Recap from Ryan Clingman:
On March 28th 2002 Toshiaki Kawada the then AJPW Triple Crown Heavyweight champion was forced to vacate the title due to a knee injury suffered earlier in the year. All Japan management decided that a new champion would be crowned in the upcoming AJPW Grand Championship Carnival Tournament in April.
The two men that met in the finals were no strangers to one another when it came to wrestling big matches. In fact, their June 8th match from the previous year was one of the best matches of 2001 and even won match of the year in the 2001 Wrestling Observer Newsletter Awards. The show also drew 16,000 fans to Budokan Hall one of only six matches to draw over 5,000 fans at the Budokan that year.
Things were looking even better for All Japan Pro Wrestling in 2002. They had recovered to a large extent from the exodus of talent following the formation of NOAH in 2000 and had an ever growing talent pool of fresh faces and strong maineventers. They were doing better business as a whole, and were putting on great matches show after show.
Two of the big reasons for the outstanding quality of their June 8th match in 2001 were the crowd reactions, and crispness of the work. Tenryu, who was 51 at the time, well past his prime moved like he was in his thirties, the same could be said for Mutoh who was 39 at the time and had won ‘Most Improved Wrestler’ in 2001 – an astonishing feat. Despite the fact that both men put on a classic that night the same could not be said for their 2002 match.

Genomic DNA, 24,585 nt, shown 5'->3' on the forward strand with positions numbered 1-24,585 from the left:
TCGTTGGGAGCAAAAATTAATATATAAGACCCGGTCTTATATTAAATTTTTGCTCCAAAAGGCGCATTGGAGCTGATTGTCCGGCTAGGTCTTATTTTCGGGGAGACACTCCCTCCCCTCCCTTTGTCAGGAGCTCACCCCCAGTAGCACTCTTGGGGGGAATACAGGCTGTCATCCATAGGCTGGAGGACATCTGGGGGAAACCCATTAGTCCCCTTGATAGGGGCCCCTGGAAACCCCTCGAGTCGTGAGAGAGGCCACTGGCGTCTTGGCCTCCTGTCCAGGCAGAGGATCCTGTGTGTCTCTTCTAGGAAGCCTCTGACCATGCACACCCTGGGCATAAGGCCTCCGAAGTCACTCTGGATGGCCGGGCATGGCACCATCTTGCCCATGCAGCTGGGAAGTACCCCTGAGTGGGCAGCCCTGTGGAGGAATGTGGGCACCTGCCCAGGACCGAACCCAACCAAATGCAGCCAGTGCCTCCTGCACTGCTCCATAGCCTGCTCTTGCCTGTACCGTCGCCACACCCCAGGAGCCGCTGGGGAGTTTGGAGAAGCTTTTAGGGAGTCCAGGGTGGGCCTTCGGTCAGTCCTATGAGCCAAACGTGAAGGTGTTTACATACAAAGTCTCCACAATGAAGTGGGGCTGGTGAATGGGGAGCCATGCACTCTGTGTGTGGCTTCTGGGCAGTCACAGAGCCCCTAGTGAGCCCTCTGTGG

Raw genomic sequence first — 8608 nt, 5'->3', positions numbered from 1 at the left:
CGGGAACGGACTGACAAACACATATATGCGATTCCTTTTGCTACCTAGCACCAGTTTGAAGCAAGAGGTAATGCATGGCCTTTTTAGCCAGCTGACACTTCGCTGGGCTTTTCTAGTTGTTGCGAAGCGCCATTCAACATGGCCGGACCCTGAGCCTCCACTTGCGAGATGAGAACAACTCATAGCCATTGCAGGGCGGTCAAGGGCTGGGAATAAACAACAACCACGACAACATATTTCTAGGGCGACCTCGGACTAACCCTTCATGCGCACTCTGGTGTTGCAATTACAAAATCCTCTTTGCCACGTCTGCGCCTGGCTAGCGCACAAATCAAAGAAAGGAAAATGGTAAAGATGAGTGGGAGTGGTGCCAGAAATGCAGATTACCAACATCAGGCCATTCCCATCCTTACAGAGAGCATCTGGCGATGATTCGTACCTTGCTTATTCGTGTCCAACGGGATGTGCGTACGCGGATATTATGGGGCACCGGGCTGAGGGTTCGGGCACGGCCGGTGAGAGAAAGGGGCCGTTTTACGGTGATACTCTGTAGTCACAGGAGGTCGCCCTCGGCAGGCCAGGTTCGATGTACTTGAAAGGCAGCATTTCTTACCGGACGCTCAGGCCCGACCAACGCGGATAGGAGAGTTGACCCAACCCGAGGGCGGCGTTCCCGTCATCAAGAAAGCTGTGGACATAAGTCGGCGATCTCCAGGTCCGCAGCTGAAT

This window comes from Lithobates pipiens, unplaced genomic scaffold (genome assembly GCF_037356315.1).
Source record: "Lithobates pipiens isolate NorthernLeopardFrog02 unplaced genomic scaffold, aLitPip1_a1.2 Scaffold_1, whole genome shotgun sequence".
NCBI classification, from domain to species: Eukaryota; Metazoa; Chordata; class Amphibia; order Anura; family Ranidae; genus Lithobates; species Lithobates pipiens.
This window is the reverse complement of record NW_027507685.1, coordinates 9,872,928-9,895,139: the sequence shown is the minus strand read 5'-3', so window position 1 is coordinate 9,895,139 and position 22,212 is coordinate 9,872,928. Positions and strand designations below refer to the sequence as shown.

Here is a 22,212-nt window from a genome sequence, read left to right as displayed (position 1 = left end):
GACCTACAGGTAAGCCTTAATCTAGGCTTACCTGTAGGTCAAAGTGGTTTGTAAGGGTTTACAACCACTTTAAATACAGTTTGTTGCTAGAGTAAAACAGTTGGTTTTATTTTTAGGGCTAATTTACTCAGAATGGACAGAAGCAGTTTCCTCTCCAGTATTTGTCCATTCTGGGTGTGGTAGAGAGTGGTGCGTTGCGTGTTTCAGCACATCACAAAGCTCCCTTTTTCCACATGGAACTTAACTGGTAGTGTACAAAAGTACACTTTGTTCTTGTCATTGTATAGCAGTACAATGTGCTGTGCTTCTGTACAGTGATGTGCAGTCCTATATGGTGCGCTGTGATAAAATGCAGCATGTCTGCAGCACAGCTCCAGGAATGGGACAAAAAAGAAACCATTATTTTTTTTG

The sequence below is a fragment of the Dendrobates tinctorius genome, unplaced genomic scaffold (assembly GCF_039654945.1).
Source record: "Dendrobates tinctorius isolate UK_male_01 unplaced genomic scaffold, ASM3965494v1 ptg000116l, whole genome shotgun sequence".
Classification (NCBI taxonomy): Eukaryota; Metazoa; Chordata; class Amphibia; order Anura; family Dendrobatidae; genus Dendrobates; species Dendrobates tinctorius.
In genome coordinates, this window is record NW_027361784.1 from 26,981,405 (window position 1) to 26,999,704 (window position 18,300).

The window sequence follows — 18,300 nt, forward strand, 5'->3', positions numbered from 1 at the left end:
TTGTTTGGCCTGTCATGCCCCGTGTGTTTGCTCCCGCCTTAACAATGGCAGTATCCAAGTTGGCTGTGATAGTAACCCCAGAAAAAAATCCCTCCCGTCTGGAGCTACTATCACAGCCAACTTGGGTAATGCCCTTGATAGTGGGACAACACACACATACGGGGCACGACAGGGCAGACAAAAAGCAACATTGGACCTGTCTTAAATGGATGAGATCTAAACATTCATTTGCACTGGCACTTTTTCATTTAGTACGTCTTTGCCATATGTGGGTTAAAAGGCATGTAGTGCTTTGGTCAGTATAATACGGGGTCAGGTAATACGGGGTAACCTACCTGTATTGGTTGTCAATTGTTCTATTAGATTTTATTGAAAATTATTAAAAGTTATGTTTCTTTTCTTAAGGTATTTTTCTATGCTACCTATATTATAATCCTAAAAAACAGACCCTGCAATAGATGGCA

A lot of what made the 2001 match great wasn’t there for this match. Mutoh was no longer an outsider from New Japan looking to oust the All Japan veteran in Tenryu – the match simply wasn’t as big. There were also technical aspects missing, because while they did some of the same spots playing off of their match from the previous year; many of them didn’t pay off as well as in 2001.
Both men still went on to have great matches later on in the year. Tenryu had a classic with Satoshi Kojima in July defending the Triple Crown that he won in this match. Mutoh also had a very good year, winning the Triple Crown in October, and reinventing himself again as the Great Muta.
The story of this match was pretty straight forward, but resulted in quite a few unique spots. Basically Mutoh worked on the arms and legs of Tenryu, and went for the moonsault over and over again. However, he wasn’t able to catch Tenryu with it right until the end of the match where Tenryu kicked out regardless.
My favourite spot in the match came when Mutoh attempted multiple times to catch Tenryu with his shining wizard, but Tenryu blocked them with his forearms resulting in injuries to the arm, and ultimately his failure to defend against the move, which was a really clever touch that played into the match later on.
As a whole this was a really good match, and probably if I had to rate it amongst its peers whilst looking back at how good the time period was, I would give it a *** ¾ rating or maybe ****. It wasn’t the best match that both men had together by any stretch of the imagination, which actually makes you wonder why exactly All Japan chose to upload this match instead of either their 2001 match or the match from later in the year.
However, if you are interested in watching a very fun match with a lot of unique spots and good storytelling, this match is worth your time. However, don’t go in expecting their 2001 classic, because this wasn’t and couldn’t have been that match. What it was however was a unique match coming off of Kawada’s injury and it was good for what it was.